The Smashing Pumpkins – Thru the Eyes of Ruby

high school week, eh? where to begin? my musical awakening began probably back in 6th grade (by awakening, i'm basically referring to when i jumped off the assembly line of manufactured crap feed by the top 40 dispensers), and it was not a moment too soon. there were a few bands that, if not immediately responsible, at least helped ease the ride. the pumpkins were one of them. the sonic, fuzzy wonderland that was siamese dream helped immensely. but we're not talking about junior high, we're talkin' high school. mellon collie and the infinite sadness was released about a month and a half after the beginning of my freshman year, and it really was the perfect soundtrack for it: sprawling, moody, unrequited, self-absorbed, pretentious; it fit the year like a glove. the fact that the pumpkins themselves basically acted like a bunch of freshmen didn't hurt. here's one of the album's opuses:

httpv://www.youtube.com/watch?v=KxhSp3qumH4

i didn't want to play the pumpkins, but i can't deny the role they played. and if i was going for a pumpkins vid alone, i probably would've picked something else, but, oh well. i never really bothered with anything after mellon collie, but that and that before it was pretty awesome. chamberlain is hands down one of the best drummers of his era, if not beyond. billy, despite being an insufferable prick, is also underrated in his chops, but i was underrated in my time too. 😉

6 votes, average: 7.83 out of 106 votes, average: 7.83 out of 106 votes, average: 7.83 out of 106 votes, average: 7.83 out of 106 votes, average: 7.83 out of 106 votes, average: 7.83 out of 106 votes, average: 7.83 out of 106 votes, average: 7.83 out of 106 votes, average: 7.83 out of 106 votes, average: 7.83 out of 10 (6 votes, average: 7.83 out of 10)
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33 thoughts on “The Smashing Pumpkins – Thru the Eyes of Ruby”

  1. Since we have actually been drawing some LTEs in the section of the WGOM lately I thought I would spark a debate that might extend this 20+ streak.

    Pumpkins or Nirvana?

      1. I may as well throw in a vote for the Pumpkins. Similar to hj, they were, more or less, my intro to music. Back when I was in the 8th grade, I purchased my first cds: Dookie, The Blue Album, and Mellon Collie. Of course, it appears our musical paths diverged wildly after that, but the Pumpkins still hold somewhat of a special place in my heart even if I didn't listing to anything after Mellon Collie.

        That, and I've always hated Nirvana.

        1. That actually makes sense to me. The choice between the more melodic Pumpkins and the noisy Nirvana, kind of matches what I've noticed about our respective metal (or metal-like) tastes. Namely, I feel like my tastes veer more toward noise/drone than the more classic/melodic (I kind of want to use "symphonic" here, but that's probably not accurate) metal that you prefer.

        1. You mean that Billy was a better musician than Nirvana. He was considered the Prince [Rogers Nelson] of alt-rock. I got the sense that he never let any one else's instrumental take make the album (at least through Mellon Collie, which is the last I listened). Sure, he'd let them record their parts, but once they left the studio, he'd re-record them.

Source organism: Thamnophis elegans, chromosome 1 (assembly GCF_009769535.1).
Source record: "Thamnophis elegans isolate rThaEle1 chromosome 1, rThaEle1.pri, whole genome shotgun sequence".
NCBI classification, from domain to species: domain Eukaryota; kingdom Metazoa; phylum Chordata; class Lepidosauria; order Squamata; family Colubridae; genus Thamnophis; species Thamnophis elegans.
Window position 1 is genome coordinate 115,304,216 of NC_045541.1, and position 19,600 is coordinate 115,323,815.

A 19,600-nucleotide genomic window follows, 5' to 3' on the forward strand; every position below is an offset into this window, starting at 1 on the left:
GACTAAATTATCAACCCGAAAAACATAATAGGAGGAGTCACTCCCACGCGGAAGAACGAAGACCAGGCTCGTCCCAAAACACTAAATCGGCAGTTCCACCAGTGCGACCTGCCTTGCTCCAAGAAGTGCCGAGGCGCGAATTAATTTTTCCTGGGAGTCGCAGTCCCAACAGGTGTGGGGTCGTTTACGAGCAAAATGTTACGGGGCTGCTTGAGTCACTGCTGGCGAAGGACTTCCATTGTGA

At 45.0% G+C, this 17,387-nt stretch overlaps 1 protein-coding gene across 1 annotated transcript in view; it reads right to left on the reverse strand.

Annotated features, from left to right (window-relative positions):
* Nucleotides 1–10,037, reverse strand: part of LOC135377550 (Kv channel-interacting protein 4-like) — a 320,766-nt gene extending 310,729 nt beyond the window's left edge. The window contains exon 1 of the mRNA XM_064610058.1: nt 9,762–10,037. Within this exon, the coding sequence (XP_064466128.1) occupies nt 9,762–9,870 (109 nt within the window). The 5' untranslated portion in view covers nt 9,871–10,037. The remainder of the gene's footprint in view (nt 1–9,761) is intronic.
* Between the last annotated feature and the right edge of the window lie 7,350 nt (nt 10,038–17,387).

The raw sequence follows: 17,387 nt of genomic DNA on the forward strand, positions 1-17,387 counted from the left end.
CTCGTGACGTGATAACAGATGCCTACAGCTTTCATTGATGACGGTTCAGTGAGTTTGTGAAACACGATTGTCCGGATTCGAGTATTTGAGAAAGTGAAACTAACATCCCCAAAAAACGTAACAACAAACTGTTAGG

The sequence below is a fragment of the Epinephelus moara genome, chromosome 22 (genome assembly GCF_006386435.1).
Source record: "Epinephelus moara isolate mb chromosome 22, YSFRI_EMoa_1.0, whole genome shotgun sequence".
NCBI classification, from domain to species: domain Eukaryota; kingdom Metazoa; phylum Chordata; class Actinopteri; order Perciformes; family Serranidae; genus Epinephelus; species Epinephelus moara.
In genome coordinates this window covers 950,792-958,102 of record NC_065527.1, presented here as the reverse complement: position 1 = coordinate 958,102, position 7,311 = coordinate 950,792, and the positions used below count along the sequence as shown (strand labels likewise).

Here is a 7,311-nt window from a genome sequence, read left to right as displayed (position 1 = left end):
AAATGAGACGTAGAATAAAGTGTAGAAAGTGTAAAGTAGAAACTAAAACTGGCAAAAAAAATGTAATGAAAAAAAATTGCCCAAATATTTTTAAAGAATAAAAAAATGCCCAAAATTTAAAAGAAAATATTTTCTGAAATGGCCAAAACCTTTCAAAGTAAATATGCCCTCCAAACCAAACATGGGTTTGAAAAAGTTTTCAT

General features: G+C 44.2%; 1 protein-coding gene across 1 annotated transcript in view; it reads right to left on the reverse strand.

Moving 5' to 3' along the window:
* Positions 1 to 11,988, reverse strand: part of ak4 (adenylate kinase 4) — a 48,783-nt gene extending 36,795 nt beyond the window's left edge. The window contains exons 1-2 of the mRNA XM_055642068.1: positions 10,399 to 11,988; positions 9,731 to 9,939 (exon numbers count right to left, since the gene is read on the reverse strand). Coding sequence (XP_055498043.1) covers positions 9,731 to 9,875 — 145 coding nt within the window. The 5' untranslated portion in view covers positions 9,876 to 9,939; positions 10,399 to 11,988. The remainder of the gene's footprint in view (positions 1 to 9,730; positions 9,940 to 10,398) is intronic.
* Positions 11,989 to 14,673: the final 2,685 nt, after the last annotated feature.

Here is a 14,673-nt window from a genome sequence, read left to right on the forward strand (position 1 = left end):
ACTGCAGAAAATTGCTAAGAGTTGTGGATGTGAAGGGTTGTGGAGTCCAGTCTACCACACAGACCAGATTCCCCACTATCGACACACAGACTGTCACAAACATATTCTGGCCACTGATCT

1. I don't really know enough about either to form an opinion - but I do have a semi-related antecdote re: Nirvana. When I was in Omaha to see The Hold Steady last weekend, my brother said he had a dorm lip synching contest that night that was 90's themed. He said he was supposed to do "Whoop, There It Is". We were appauled, and started suggesting alternative songs. He said that everyone's song was picked for them by the RAs, because a kid that was born in '89 knows jack all about actual 90s culture. Anyway, we decided to start naming other songs he could do and one of us said "Smells Like Teen Spirit". Then I said, "If you're gonna do Nirvana, do 'Rape Me'." My brother's face just dropped and he looked at me and said "That's a real song? How does it go?" "About how you'd expect."

    2. I will throw in for the Pumpkins as well. However, I was never a fan of the vocals. He really can't come close to replicating the studio voice during a live show and that is really a black mark in my book.

  2. My brother really got into Smashing Pumpkins last year. He was really thinking he was on to something new, until I told him Mellon Collie came out when I was in 3rd or 4th grade.

    1. I hope that didn't make him stop listening, as kids these days are wont to do when things are shown to be old.

  3. Since we have actually been drawing some LTEs in the section of the WGOM
    yeah, weird, right? i'm getting all nervous now that some people have been paying attention.

    Pumpkins or Nirvana?
    it's kind of apples and oranges for me. they both have the charms and i liked them for different reasons. i can definitely agree with the statement that the pumpkins were better musicians. nirvana got me to start playing guitar, but the pumpkins made me halfway proficient at it.

  4. Nirvana hands down.

    I like Gish and Siamese Dreams but after that wasn't a whole lot that grabbed me. Also I have to agree about BC's singing ability. I saw the Smashing Pumpkins at the Aquatennial Block Park sometime in the late 1990's and was shocked how bad his voice was.

    1. I liked Gish a lot, but I felt that Siamese Dream let me down. The problem might have been that I first listened to it on an airplane. Mellon Collie was just a big, overdone pop album, and we loved that for what it was (Meatloaf for the "alternative" majority). But Nirvana was edgy and different and hard and challenging and covered Meat Puppets.